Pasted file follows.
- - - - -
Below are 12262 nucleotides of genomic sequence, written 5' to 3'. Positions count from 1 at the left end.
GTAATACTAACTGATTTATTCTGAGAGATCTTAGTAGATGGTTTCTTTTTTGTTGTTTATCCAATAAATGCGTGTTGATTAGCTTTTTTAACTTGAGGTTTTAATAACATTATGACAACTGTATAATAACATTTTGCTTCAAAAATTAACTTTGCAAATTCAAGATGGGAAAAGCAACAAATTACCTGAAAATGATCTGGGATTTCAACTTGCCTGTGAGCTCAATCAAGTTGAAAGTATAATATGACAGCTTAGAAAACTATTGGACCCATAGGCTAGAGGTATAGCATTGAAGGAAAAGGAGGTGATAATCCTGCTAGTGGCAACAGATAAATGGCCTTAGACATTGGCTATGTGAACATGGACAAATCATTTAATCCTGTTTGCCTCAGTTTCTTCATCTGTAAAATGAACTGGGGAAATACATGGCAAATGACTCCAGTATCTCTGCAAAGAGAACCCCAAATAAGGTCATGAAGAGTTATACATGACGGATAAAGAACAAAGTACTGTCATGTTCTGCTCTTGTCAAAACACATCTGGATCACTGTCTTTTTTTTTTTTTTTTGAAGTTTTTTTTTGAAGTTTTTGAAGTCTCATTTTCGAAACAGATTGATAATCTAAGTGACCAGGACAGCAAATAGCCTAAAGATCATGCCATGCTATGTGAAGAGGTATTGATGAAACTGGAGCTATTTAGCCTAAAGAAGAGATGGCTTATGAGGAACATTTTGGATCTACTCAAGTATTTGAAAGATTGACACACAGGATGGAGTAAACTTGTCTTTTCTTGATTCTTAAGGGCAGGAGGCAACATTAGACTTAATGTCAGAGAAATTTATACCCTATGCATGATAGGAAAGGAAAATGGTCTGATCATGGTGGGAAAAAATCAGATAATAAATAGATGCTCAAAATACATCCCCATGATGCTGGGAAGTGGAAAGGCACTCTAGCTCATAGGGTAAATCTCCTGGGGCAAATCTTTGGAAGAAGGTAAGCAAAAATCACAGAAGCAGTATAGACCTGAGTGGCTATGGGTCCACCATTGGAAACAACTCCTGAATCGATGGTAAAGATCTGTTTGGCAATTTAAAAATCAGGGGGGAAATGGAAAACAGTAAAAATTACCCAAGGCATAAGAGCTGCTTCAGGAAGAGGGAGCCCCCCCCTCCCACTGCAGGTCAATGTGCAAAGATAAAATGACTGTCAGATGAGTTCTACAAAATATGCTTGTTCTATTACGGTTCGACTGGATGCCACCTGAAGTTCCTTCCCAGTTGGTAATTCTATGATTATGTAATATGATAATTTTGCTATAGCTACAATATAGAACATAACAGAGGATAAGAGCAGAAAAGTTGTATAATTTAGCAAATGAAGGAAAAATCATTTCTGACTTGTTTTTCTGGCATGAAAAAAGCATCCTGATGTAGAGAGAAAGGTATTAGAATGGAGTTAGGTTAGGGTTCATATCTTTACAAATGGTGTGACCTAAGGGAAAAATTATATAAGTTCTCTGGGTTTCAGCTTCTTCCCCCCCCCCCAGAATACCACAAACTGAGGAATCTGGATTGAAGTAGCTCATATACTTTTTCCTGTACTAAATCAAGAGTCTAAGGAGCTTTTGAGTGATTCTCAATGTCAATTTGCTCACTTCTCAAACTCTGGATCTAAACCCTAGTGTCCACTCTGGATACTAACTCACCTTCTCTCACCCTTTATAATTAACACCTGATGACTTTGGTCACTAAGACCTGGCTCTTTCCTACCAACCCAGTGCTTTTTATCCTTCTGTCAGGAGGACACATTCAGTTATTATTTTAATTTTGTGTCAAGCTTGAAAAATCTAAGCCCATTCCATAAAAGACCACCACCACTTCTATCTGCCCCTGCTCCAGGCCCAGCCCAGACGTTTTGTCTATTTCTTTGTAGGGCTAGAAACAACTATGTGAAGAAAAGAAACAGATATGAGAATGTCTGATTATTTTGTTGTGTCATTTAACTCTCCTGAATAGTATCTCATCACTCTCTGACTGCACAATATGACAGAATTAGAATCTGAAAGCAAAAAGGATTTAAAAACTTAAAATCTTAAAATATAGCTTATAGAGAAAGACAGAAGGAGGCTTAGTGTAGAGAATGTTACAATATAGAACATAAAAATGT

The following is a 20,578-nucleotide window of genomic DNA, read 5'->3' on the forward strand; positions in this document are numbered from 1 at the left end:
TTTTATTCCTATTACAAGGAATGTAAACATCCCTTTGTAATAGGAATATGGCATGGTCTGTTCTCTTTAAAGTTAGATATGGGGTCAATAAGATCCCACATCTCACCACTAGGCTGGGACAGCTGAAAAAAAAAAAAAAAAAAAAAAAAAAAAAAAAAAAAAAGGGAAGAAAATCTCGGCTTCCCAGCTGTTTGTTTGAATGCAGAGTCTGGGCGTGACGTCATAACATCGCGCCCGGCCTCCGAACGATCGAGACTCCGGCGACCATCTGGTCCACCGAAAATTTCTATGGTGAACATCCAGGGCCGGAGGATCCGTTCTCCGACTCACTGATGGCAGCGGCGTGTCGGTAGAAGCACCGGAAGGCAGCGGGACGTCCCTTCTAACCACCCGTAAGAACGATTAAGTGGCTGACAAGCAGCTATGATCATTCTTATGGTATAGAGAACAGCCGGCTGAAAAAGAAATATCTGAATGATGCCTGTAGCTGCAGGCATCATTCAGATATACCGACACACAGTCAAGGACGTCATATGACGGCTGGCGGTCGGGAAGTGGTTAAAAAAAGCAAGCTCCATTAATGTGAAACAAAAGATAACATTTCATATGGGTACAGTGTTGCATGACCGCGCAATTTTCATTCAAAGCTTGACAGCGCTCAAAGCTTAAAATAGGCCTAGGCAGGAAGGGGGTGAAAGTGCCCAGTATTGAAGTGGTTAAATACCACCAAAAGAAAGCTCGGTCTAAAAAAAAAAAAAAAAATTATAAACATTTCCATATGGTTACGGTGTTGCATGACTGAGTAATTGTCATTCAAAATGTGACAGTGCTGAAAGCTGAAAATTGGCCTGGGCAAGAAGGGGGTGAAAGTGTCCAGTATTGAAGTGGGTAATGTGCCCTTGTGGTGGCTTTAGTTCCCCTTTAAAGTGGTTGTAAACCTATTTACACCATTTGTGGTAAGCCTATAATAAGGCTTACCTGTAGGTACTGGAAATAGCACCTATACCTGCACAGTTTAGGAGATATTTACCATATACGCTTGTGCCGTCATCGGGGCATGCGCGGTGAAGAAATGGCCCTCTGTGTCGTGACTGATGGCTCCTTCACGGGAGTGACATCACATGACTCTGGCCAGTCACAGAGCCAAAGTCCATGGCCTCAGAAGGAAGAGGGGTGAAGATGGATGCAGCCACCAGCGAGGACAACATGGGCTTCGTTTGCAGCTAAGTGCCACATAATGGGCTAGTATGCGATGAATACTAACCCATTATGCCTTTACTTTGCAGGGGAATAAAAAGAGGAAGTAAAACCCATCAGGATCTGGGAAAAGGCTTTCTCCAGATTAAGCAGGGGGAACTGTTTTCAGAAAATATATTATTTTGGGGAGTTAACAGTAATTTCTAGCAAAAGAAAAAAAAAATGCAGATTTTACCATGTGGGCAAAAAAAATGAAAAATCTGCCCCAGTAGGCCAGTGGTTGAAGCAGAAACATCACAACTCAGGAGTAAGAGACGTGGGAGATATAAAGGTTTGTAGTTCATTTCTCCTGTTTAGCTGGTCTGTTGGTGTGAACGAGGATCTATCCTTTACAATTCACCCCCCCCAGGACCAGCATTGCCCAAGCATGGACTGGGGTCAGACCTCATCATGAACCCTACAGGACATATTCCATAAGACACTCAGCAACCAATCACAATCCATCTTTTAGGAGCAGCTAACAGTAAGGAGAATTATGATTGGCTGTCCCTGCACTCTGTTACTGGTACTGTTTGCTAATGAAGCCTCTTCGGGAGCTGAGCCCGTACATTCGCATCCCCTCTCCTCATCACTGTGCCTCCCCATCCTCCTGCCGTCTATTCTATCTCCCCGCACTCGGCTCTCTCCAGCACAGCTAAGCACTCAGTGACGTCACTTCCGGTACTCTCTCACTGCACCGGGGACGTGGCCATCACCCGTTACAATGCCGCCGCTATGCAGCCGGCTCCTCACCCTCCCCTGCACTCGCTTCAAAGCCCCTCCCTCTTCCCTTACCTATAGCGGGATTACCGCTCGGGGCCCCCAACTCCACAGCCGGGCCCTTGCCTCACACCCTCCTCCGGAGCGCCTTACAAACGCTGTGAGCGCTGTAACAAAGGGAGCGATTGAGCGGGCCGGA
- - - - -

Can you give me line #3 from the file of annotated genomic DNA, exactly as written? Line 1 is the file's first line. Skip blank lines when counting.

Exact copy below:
The following is a 20,578-nucleotide window of genomic DNA, read 5'->3' on the forward strand; positions in this document are numbered from 1 at the left end: